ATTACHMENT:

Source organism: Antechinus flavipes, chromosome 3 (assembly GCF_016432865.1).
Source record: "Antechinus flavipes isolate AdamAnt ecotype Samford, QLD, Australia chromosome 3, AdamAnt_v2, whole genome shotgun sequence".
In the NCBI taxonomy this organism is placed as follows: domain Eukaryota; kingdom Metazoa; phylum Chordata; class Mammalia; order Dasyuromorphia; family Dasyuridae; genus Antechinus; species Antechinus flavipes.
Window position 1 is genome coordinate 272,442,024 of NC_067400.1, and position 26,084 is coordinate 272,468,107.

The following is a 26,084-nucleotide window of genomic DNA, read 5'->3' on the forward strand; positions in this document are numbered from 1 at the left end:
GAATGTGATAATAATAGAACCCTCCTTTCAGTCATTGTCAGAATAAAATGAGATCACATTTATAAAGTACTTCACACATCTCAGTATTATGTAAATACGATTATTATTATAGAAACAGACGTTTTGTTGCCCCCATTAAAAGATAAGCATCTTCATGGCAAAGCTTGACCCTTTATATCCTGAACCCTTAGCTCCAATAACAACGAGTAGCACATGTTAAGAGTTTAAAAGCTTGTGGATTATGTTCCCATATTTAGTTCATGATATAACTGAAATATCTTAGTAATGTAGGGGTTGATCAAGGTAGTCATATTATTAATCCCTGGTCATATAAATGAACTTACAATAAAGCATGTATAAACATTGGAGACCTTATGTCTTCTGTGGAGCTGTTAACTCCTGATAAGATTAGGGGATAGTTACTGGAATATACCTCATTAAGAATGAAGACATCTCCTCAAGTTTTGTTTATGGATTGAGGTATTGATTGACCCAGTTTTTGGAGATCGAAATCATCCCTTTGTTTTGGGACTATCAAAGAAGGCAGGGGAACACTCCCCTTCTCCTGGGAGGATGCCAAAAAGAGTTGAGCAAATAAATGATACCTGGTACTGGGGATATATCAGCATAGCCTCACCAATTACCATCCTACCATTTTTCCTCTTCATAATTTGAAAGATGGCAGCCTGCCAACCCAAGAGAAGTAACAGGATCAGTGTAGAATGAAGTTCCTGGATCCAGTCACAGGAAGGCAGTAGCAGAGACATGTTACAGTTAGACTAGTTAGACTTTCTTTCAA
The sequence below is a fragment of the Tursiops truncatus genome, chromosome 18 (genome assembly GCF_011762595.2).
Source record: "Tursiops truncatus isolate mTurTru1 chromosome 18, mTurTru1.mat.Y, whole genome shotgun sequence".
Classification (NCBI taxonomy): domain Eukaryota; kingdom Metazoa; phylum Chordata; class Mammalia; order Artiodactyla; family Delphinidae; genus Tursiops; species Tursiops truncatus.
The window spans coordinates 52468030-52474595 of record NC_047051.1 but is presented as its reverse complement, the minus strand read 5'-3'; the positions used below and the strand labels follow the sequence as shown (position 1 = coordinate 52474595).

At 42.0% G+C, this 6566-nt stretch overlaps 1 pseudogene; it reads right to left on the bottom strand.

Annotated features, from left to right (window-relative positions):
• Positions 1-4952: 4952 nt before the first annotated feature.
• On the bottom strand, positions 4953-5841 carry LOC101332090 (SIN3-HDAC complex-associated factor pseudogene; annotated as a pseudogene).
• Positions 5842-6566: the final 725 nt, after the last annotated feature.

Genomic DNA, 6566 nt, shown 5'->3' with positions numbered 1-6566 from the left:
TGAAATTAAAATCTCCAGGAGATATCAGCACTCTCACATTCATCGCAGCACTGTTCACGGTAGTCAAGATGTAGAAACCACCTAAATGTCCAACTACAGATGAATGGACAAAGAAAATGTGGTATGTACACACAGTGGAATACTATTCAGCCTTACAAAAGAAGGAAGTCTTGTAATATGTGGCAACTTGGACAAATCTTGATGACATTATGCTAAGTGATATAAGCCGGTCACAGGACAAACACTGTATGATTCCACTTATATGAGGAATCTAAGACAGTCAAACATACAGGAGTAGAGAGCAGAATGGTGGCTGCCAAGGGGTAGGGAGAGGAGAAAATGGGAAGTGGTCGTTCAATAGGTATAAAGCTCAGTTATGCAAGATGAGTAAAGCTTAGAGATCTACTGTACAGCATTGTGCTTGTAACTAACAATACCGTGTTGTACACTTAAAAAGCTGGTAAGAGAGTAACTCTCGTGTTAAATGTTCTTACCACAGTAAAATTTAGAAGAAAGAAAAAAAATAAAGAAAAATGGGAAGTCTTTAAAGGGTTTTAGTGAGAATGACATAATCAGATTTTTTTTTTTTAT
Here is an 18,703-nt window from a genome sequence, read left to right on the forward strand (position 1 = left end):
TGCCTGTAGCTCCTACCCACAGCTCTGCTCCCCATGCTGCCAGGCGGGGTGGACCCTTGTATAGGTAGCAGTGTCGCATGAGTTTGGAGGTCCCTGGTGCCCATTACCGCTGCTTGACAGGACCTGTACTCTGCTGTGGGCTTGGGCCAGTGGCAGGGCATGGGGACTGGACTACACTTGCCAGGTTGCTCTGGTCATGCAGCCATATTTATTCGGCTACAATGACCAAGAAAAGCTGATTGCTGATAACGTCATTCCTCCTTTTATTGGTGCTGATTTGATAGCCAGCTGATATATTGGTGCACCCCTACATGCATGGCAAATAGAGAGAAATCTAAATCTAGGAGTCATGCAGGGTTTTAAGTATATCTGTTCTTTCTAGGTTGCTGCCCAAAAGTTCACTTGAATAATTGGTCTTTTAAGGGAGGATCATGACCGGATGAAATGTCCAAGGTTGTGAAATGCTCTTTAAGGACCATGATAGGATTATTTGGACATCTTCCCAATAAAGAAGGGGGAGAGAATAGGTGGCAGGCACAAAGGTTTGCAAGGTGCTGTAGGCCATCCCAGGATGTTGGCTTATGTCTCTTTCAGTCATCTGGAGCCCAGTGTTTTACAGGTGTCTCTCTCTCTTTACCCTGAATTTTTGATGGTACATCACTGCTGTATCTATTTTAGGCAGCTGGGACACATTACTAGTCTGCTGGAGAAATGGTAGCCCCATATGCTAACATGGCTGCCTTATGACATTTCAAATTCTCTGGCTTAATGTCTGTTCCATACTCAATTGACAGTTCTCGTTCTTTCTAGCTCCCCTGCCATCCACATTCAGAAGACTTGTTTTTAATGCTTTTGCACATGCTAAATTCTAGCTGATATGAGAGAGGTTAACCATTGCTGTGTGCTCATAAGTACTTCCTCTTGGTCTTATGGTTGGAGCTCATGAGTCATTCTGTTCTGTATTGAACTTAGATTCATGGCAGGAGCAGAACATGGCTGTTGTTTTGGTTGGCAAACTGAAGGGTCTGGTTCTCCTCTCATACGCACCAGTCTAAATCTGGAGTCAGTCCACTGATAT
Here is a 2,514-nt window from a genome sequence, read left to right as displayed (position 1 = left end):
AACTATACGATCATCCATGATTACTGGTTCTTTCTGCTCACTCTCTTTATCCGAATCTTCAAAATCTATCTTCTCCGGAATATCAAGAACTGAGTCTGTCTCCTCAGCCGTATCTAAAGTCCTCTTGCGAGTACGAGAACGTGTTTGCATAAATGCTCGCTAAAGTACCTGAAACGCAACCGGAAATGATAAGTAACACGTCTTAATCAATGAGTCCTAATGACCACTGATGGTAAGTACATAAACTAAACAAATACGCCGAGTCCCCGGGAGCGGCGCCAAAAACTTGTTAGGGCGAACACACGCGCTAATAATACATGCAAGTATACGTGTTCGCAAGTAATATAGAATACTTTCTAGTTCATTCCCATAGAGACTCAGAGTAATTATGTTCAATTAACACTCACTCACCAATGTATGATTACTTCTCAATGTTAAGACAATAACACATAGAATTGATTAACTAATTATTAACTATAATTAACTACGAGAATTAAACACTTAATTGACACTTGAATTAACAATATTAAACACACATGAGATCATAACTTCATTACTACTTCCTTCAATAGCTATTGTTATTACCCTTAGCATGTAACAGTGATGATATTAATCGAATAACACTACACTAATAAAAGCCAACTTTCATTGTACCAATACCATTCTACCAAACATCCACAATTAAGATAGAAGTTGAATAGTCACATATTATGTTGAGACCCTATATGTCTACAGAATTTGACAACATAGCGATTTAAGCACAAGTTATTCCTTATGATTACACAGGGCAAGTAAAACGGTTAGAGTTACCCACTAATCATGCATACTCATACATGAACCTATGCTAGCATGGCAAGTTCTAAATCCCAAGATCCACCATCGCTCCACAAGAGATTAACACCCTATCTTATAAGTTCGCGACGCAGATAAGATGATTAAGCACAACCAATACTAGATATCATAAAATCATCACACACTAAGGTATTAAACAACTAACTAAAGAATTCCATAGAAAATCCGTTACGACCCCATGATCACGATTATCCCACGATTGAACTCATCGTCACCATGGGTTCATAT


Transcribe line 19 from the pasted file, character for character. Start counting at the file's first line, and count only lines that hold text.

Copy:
TGCCTGTAGCTCCTACCCACAGCTCTGCTCCCCATGCTGCCAGGCGGGGTGGACCCTTGTATAGGTAGCAGTGTCGCATGAGTTTGGAGGTCCCTGGTGCCCATTACCGCTGCTTGACAGGACCTGTACTCTGCTGTGGGCTTGGGCCAGTGGCAGGGCATGGGGACTGGACTACACTTGCCAGGTTGCTCTGGTCATGCAGCCATATTTATTCGGCTACAATGACCAAGAAAAGCTGATTGCTGATAACGTCATTCCTCCTTTTATTGGTGCTGATTTGATAGCCAGCTGATATATTGGTGCACCCCTACATGCATGGCAAATAGAGAGAAATCTAAATCTAGGAGTCATGCAGGGTTTTAAGTATATCTGTTCTTTCTAGGTTGCTGCCCAAAAGTTCACTTGAATAATTGGTCTTTTAAGGGAGGATCATGACCGGATGAAATGTCCAAGGTTGTGAAATGCTCTTTAAGGACCATGATAGGATTATTTGGACATCTTCCCAATAAAGAAGGGGGAGAGAATAGGTGGCAGGCACAAAGGTTTGCAAGGTGCTGTAGGCCATCCCAGGATGTTGGCTTATGTCTCTTTCAGTCATCTGGAGCCCAGTGTTTTACAGGTGTCTCTCTCTCTTTACCCTGAATTTTTGATGGTACATCACTGCTGTATCTATTTTAGGCAGCTGGGACACATTACTAGTCTGCTGGAGAAATGGTAGCCCCATATGCTAACATGGCTGCCTTATGACATTTCAAATTCTCTGGCTTAATGTCTGTTCCATACTCAATTGACAGTTCTCGTTCTTTCTAGCTCCCCTGCCATCCACATTCAGAAGACTTGTTTTTAATGCTTTTGCACATGCTAAATTCTAGCTGATATGAGAGAGGTTAACCATTGCTGTGTGCTCATAAGTACTTCCTCTTGGTCTTATGGTTGGAGCTCATGAGTCATTCTGTTCTGTATTGAACTTAGATTCATGGCAGGAGCAGAACATGGCTGTTGTTTTGGTTGGCAAACTGAAGGGTCTGGTTCTCCTCTCATACGCACCAGTCTAAATCTGGAGTCAGTCCACTGATAT